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Many Idaho funeral homes run low on space as COVID-19 deaths surge

At least one Boise-area funeral service provider has brought in a refrigerated trailer to increase storage capacity.

BOISE, Idaho — The rising death toll from COVID-related complications is impacting funeral homes and wait times for cremation services.

Cloverdale Funeral Home in Boise shipped in a refrigerated trailer to store some bodies. The funeral home can hold 16 bodies inside its regular refrigeration facility, but the need is much greater. The additional refrigerated trailer can hold up to 50 bodies.

The extra storage was brought in so bodies can be preserved until cremation services become available.

“Once it became available -- and we brought it up about two weeks ago now -- and got it ready, and it was needed immediately,” said Dave Salove, Managing Partner at the Cloverdale Funeral Home and Cremation. “In 47 years, I have never experienced anything like this.”

During the month of September, Salove recorded 28 deaths due to COVID. In any given September, the normal death toll would be around 50 at the funeral home. This month alone, it was 80.

In the state of Idaho, 220 people died from COVID in August. In September, that number nearly doubled -- to 401 deaths in one month.

“We have had people as young as in their 20s -- and there's sometimes health circumstances, but there have been times that there wasn't, so it’s hard to tell exactly who's safe from it," Salove said. "I don't think anyone really is, you know?”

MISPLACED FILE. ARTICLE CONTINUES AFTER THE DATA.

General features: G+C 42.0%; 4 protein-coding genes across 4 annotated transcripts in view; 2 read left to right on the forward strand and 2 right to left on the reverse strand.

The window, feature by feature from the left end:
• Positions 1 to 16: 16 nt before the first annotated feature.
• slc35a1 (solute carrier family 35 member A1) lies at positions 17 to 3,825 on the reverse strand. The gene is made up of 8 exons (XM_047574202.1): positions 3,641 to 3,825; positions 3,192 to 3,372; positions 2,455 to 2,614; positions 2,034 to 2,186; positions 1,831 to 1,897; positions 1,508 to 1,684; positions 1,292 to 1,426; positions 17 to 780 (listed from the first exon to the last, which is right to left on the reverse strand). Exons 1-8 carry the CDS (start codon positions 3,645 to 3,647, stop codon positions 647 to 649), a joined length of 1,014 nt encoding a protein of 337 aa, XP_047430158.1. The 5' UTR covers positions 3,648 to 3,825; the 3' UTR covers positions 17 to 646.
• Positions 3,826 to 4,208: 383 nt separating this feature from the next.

Salove said cremation is 70 percent of Cloverdale's services. Typically cremation services can take up to five days, but because of increased deaths, families are waiting up to 15 days to get their loved one back. Refrigerated storage is needed during the wait time.

Salove said a single cremation can take anywhere from two to three hours.

“We have just one crematory here on our facility and we can do as many as five or six cremations a day, but given the volume that there is, it still takes time to accomplish that,” he said. “We have to have permits and the death certificates signed. The doctors are very, very busy at the hospitals, and they have been very great at getting those things out, but sometimes it's two or three or five days before they can get back to paperwork. That just prolongs things on our end before we are able to do things as well.”

While no grieving process is easy, Salove said, the process feels different when loved ones lose someone to the virus.

“It’s one thing to lose someone in an accident or if they have had a long cancer death or something like that, but this is just something that most people aren't planning on, they are not figuring on," Salove said. "Even though we have been talking about it for a couple of years now and dealing with it for a couple of years, they're still just not ready for it at the time.”

Salove said in December of last year, many people had their loved ones embalmed instead of waiting for cremations, but that is no longer the case. He added, that the last thing he wants to see is the refrigerator trailer fill up.

“If we see that trailer fill up, I think that we are going to see a lot of other things change around the area," Salove said. "I know that the governor is hesitant to go back to any mandate of any kind, but when the death rate reaches extreme levels, something else has to change.”

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